Printer-friendly versionPrinter-friendly version Share this



By Nadin Abbott

May 31, 2013 (Spring Valley)—What should be done with the former Evergreen Nursery property in Spring Valley? That was the key question before the Spring Valley Planning Group Wednesday night.

David S. Thomson, Chief Executive Officer for Mastercraft Homes Group, the owner of the property, came to offer his proposal, along with his team.

During earlier meetings there was a palpable hope that the site would be developed into a commercial site, or a mixed use residential and commercial site that would include a community meeting place for Spring Valley residents.

But Mastercraft's plan didn’t include that.  Thomson stated that “due to the economy and oversupply (of commercial property) nobody recommended that,” then noted that it is still a “bad retail environment.”

The developer looked at different types of projects, including high-density projects, a rental development, and mixed-residential use. In the end Mastercraft proposed only single family detached homes, claiming that this has the least impact on traffic. Under the proposal, Mastercraft would be targeted at first time owners, priced at $350,00 to $450,000 in current market value. A total of 149 units are proposed with a density of 7.4 units per acre.

The project would include a hiking trail that the board proposed widening from eight to twelve feet to accommodate people, bicycles and horses The trail itself was moved from the back of the project to the front, and once the project is completed maintenance will be done by the County, fundedh trough resident assessments.

Bowing to the Planning Group’s request for a community aspect, the trail will have two areas with gazebos and benches at each end of the trail that fronts the property.

Edward Woodruff voiced disappointment that the plans did not include retail. He also added that the community he lives at, people were hoping that “it would have a store.”

Thomson said,that there was not enough demand, and the most they could charge would be a dollar to a dollar fifty per square foot in rent. He turned to Noole Murray of John Burns Real Estate Consulting. She explain that the study they did revealed an oversupply of commercial property. The study included surrounding communities such as La Mesa.

“We looked at mix use,” she added. “There is not enough demand.” She explained that one of the problems was freeway accessibility.

Woodruff countered, “The shopping center is gone. People are asking.”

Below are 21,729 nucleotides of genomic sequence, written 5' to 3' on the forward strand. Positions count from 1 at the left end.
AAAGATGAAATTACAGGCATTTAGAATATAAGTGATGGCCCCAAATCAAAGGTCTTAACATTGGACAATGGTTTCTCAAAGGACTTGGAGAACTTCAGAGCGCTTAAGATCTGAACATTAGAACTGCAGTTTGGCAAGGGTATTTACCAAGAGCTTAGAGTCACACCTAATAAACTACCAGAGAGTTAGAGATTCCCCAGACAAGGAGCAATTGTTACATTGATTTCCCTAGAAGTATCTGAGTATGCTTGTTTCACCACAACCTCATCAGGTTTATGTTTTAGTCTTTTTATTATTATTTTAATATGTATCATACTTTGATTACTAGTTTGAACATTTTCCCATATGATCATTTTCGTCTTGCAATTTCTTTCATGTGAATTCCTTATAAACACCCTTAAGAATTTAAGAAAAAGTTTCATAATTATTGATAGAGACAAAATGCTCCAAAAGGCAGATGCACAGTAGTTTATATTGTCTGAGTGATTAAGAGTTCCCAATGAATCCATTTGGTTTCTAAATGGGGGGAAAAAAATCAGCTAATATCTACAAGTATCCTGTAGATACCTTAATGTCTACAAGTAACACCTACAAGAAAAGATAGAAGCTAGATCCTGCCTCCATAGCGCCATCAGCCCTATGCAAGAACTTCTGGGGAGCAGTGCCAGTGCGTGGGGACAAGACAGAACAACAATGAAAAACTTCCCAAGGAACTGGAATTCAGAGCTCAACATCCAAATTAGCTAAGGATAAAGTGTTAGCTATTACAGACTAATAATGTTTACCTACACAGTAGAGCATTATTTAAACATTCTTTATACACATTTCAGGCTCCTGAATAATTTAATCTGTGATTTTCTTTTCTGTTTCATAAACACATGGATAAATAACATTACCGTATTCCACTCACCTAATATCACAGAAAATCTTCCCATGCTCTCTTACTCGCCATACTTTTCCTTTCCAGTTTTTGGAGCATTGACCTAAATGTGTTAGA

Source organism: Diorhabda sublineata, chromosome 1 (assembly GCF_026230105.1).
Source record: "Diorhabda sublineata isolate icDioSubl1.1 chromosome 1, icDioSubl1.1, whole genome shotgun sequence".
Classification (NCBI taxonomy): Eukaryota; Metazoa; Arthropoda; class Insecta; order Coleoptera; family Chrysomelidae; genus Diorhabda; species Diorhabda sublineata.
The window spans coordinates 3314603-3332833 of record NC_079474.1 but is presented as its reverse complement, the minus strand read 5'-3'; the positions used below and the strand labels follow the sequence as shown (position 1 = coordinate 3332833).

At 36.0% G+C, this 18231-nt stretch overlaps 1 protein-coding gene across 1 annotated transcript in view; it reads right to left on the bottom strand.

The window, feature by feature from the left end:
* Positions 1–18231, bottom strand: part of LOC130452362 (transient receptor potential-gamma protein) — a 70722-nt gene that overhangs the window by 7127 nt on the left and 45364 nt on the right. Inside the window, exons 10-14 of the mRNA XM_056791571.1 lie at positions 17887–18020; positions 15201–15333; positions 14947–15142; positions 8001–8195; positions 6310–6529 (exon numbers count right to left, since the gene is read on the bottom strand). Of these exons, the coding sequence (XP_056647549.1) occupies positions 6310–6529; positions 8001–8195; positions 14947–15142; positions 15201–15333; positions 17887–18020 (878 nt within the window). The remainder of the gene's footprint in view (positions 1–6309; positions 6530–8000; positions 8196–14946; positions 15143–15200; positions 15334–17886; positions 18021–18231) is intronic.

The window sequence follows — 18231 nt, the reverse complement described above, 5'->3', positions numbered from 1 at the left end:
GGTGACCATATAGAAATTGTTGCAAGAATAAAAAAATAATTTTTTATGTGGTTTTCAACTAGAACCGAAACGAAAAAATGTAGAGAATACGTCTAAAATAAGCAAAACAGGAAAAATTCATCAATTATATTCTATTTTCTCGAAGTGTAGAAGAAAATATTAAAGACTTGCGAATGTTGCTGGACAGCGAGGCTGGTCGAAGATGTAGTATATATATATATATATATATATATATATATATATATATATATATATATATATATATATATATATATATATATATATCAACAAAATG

Murray countered that it comes down to household count and demographics.

Woodruff said that it did not make sense to him, since he still could not get his shopping done, and that they were hoping they would get businesses in the community.

Lora Lowes added that this project will not give Spring Valley a commercial tax base.

Woodruff observed curtly, “it is pretty cold when people are told to get their shopping done somewhere else.” He also said that this was the last large property in Spring Valley of this nature, where a large commercial development could happen. He concluded, “Residential, that’s all we are getting out of this?”

Thomson said that the decision was driven by the oversupply of retail, and that it would be far more profitable to have a mixed use development.

Woodruff said that there was a lot of distrust, people in Spring Valley “have been let down so many times,” he noted.

Lowes also reminded the developer that there was housing to the north and west, and the east is mostly residential too, while the southern part of the town is heavy industrial. She said that it was a mistake when that was done in 1954, but she could not change that. She emphasized that this “will not be able to get a community area. We had hoped for a community space.”

Richard Preuss echoed the other members, that the board was hoping for a mixed used development; Perhaps some park land. “We would like to see more open space.”

This led to the discussion on how wide the trail was, and the applicant agreed to widen it.

In the end Woodruff was philosophical; at least this “will not be another recycling center.”

After the meeting ECM talked to both Lowes and Woodruff. They both raised the issue that especially seniors do not have a place to go shopping and cannot walk to a store. Lowes mentioned that the  County has said that if you can walk to a 7/11 that is a store. I was left with the distinct question of how much of a food desert the community of Spring Valley is? Questions from the Board Members to the applicant left the distinct impression that this was the last hope to get a major grocery store into the area.

There is one commercial space in the area, trapped in a family dispute, that is run down and mostly empty. So that does not help.

Lowes also mentioned another significant point. The trolley does not reach Spring Valley, therefore if residents do not have a private vehicle, they cannot get to the very abundant stores in La Mesa either.

In the end, planners asked the developer to go back to the drawing board and revise new plans for the property.